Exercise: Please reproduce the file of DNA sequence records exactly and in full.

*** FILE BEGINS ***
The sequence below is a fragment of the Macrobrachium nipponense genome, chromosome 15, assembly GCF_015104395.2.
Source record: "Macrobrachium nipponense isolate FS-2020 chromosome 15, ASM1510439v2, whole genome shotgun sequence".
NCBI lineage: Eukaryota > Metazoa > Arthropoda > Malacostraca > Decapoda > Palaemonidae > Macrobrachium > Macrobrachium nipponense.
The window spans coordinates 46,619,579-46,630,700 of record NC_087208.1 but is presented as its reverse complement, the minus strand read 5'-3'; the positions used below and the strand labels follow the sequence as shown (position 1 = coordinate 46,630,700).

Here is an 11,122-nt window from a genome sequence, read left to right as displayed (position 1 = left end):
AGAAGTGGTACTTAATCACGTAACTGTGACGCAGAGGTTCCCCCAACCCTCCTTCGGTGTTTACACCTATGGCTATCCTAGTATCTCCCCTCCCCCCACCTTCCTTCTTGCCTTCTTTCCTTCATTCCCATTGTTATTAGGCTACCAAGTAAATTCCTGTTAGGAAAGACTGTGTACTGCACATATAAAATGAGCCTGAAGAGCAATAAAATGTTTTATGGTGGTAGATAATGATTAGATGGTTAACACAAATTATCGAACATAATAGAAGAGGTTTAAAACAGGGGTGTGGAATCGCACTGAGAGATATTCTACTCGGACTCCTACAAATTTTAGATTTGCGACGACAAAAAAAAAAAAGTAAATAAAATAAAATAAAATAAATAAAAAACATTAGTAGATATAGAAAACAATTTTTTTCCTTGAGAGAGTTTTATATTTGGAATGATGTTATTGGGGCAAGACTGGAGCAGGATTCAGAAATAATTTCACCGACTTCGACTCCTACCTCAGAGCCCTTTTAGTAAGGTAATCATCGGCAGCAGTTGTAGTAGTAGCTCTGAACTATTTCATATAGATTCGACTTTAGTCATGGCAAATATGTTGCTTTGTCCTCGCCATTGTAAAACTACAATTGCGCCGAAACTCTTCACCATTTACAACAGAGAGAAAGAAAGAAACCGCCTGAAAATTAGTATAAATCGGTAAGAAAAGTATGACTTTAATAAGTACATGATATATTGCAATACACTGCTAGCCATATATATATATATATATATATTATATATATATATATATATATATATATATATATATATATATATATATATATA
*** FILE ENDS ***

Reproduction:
The sequence below is a fragment of the Macrobrachium nipponense genome, chromosome 15, assembly GCF_015104395.2.
Source record: "Macrobrachium nipponense isolate FS-2020 chromosome 15, ASM1510439v2, whole genome shotgun sequence".
NCBI lineage: Eukaryota > Metazoa > Arthropoda > Malacostraca > Decapoda > Palaemonidae > Macrobrachium > Macrobrachium nipponense.
The window spans coordinates 46,619,579-46,630,700 of record NC_087208.1 but is presented as its reverse complement, the minus strand read 5'-3'; the positions used below and the strand labels follow the sequence as shown (position 1 = coordinate 46,630,700).

Here is an 11,122-nt window from a genome sequence, read left to right as displayed (position 1 = left end):
AGAAGTGGTACTTAATCACGTAACTGTGACGCAGAGGTTCCCCCAACCCTCCTTCGGTGTTTACACCTATGGCTATCCTAGTATCTCCCCTCCCCCCACCTTCCTTCTTGCCTTCTTTCCTTCATTCCCATTGTTATTAGGCTACCAAGTAAATTCCTGTTAGGAAAGACTGTGTACTGCACATATAAAATGAGCCTGAAGAGCAATAAAATGTTTTATGGTGGTAGATAATGATTAGATGGTTAACACAAATTATCGAACATAATAGAAGAGGTTTAAAACAGGGGTGTGGAATCGCACTGAGAGATATTCTACTCGGACTCCTACAAATTTTAGATTTGCGACGACAAAAAAAAAAAAGTAAATAAAATAAAATAAAATAAATAAAAAACATTAGTAGATATAGAAAACAATTTTTTTCCTTGAGAGAGTTTTATATTTGGAATGATGTTATTGGGGCAAGACTGGAGCAGGATTCAGAAATAATTTCACCGACTTCGACTCCTACCTCAGAGCCCTTTTAGTAAGGTAATCATCGGCAGCAGTTGTAGTAGTAGCTCTGAACTATTTCATATAGATTCGACTTTAGTCATGGCAAATATGTTGCTTTGTCCTCGCCATTGTAAAACTACAATTGCGCCGAAACTCTTCACCATTTACAACAGAGAGAAAGAAAGAAACCGCCTGAAAATTAGTATAAATCGGTAAGAAAAGTATGACTTTAATAAGTACATGATATATTGCAATACACTGCTAGCCATATATATATATATATATATATTATATATATATATATATATATATATATATATATATATATATATATATATATA